Alameda Point Explained: Taming traffic (part two)
Alameda Point Explained: Taming traffic (part two)
In her State of the City speech Tuesday, Mayor Marie Gilmore signaled her eagerness to start redeveloping the Alameda Naval Air Station after a 17-year wait. While the city has secured the deeds to hundreds of acres of land and cleared a slew of planning hurdles in an effort to speed development, a key task remains: Figuring out how to tame the traffic that 1,400 new homes and hoped-for new businesses, shops and restaurants could create.
City staffers have proposed to blunt traffic by redeveloping Alameda Point in a more urban fashion that discourages people from driving solo. They are also putting together a transportation demand management plan that will detail a series of steps, from building bike paths to limiting free parking and launching shuttles, intended to limit the rise of car traffic to and from the Point; a draft could come in March or April.
Similar plans have been implemented across the country, with varying degrees of success.
“Where appropriately applied they have often proven to be quite successful at changing affected travel,” said Todd Litman of the Victoria Transport Policy Institute, a Vancouver-based think tank.
The Metropolitan Transportation Commission’s Randy Rentschler says the traffic reduction efforts are worthy, even if the goals are challenging to attain. In order to succeed, he said traffic reduction plans need to be well designed, offered in tandem with developments designed to designed to encourage alternatives to driving alone and tailored to individual communities’ needs.
Shared parking, dedicated transit and bike lanes are some of the elements that can help a plan succeed in Alameda, he said.
“That is all good,” said Rentschler, who is the regional transportation, planning and funding agency’s director of legislation and public affairs. “And we need more of it.”
The Alamedan researched transportation demand management efforts in Cambridge, Mass.; Boulder, Colo.; Arlington County, Va.; and the state of Washington, whose leaders passed a commute trip reduction law in 1991 aimed at reducing traffic congestion, greenhouse gases and fuel consumption. All four efforts succeeded in reducing solo driving, though studies of each detailed challenges the efforts faced, and at least two of the four studied are falling short of traffic reduction goals.
Planners in Cambridge, for example, reportedly managed to effect a traffic reduction of up to 14 percent on some major streets in the midst of developing Kendall Square, a 10-acre development that includes 321 luxury apartments and a trio of office a laboratory spaces that includes Genzyme Corporation’s headquarters.
But Washington’s effort to reduce solo driving trips by 10 percent and the number of vehicle miles traveled by 13 percent at a targeted group of work sites across the state between 2007 and 2012 fell far short of those goals, a new report shows; the final tally for those years showed a solo driving trip decline of 3.1 percent and 4.6 percent fewer miles driven.
The concept of encouraging people to drive less arose in the 1970s, as an oil crisis drove up gas prices and created long lines at the pumps. It gained currency in the late 1980s and early 1990s as planners sought strategies for taming traffic and reducing pollution.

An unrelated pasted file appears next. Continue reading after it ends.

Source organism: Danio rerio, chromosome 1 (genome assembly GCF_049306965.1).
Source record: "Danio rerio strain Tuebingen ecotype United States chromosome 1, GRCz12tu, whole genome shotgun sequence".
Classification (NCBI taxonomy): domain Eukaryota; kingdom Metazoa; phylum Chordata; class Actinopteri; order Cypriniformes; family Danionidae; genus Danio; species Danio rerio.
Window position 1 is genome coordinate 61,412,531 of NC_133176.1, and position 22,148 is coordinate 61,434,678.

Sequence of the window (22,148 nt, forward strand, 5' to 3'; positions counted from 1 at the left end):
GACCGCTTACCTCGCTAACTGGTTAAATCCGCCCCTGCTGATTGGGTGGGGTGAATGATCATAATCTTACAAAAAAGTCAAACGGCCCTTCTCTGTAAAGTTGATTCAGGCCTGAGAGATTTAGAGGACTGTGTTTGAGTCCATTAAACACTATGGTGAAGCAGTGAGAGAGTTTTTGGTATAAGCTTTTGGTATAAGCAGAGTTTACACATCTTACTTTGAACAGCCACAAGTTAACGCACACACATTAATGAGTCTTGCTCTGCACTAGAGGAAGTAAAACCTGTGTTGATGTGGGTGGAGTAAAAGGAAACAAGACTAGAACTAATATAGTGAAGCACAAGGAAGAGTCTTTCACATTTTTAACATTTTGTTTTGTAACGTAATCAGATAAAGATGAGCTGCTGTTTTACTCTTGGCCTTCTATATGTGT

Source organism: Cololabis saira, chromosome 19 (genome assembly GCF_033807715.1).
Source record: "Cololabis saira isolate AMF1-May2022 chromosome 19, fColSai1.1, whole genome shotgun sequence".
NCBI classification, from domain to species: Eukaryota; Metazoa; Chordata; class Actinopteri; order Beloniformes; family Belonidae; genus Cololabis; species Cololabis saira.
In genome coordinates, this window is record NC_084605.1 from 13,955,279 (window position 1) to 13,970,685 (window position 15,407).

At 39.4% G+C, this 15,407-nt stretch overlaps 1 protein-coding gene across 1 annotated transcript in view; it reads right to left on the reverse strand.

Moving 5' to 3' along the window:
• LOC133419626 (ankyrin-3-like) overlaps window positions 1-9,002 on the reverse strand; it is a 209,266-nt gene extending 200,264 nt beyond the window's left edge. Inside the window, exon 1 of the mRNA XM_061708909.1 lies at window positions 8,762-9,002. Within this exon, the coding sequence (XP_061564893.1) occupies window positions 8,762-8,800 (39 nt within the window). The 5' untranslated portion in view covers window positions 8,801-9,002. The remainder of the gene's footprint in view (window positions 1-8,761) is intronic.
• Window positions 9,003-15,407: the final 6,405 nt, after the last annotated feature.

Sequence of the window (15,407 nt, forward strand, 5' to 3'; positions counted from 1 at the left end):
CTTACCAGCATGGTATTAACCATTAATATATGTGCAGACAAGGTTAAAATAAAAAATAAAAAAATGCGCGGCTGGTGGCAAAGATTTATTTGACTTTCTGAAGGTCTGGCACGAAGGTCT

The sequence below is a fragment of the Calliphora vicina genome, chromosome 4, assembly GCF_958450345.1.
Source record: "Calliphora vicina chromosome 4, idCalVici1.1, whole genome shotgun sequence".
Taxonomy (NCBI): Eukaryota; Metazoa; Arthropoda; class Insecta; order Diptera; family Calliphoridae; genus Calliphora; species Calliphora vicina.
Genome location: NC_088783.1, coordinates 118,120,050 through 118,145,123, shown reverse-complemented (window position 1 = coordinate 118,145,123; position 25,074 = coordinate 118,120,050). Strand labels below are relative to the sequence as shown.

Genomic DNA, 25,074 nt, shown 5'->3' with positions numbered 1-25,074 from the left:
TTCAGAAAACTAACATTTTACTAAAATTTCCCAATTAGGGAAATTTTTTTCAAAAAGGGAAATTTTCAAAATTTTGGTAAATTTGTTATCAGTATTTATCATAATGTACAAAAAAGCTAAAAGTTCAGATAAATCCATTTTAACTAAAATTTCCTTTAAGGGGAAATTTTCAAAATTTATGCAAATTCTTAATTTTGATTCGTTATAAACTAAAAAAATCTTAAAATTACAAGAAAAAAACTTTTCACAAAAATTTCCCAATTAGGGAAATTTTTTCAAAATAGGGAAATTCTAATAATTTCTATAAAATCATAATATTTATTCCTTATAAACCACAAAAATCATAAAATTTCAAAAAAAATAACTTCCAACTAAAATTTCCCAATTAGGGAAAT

California implemented trip-reduction rules following the 1988 passage of the California Clean Air Act, but lawmakers curtailed their use a few years later as employers complained about their cost. But a 2008 state law aimed at reducing greenhouse gases by tying development and transportation planning efforts together is bringing efforts to reduce car use – which have been shown to be cheaper for businesses than providing parking – back into vogue.
Even without the law, major local universities and businesses have mounted successful efforts to cut car traffic at the behest of local policy makers. Genentech, which initiated car trip reduction efforts in 2004, now runs a fleet of buses and offers hundreds of parking spaces for cyclists; more than 44 percent of the company’s workers on its South San Francisco campus have forsaken their solo drive to work, the company’s 2013 annual report on its master plan says.
Faced with the choice of halting the rise of peak-hour car trips or paying for intersection improvements as its campus expanded, in 2000, Stanford University embarked on a wide-ranging program of car trip reduction strategies that included improvements to its existing campus shuttle service, regional transit subsidies, incentive programs, bicycle facilities and a marketing effort. Between 2002 and 2007, solo car use among employees dropped 20 percentage points, while workers’ use of Caltrain more that quadrupled.
Some of the programs The Alamedan researched, like those in Cambridge and Washington, put the onus for reducing traffic on businesses. A 1998 Cambridge law, for example, requires commercial property owners who choose to add parking beyond a registered amount to implement car trip reduction strategies that include hiring local workers, providing showers and other facilities for cyclists, offering transit subsidies or shuttles or charging for parking. Washington’s plan is also employer-based (the state provides technical assistance).
Cambridge requires commercial property owners with trip reduction plans to file annual reports showing whether they were successful in their efforts to reduce solo car trips. Of the 37 projects that submitted reports in 2011 – a list that covered about 27,000 workers and 8,500 students and included 14 of the city’s top 25 employers – 62 percent succeeded in reducing solo car trips to goal levels.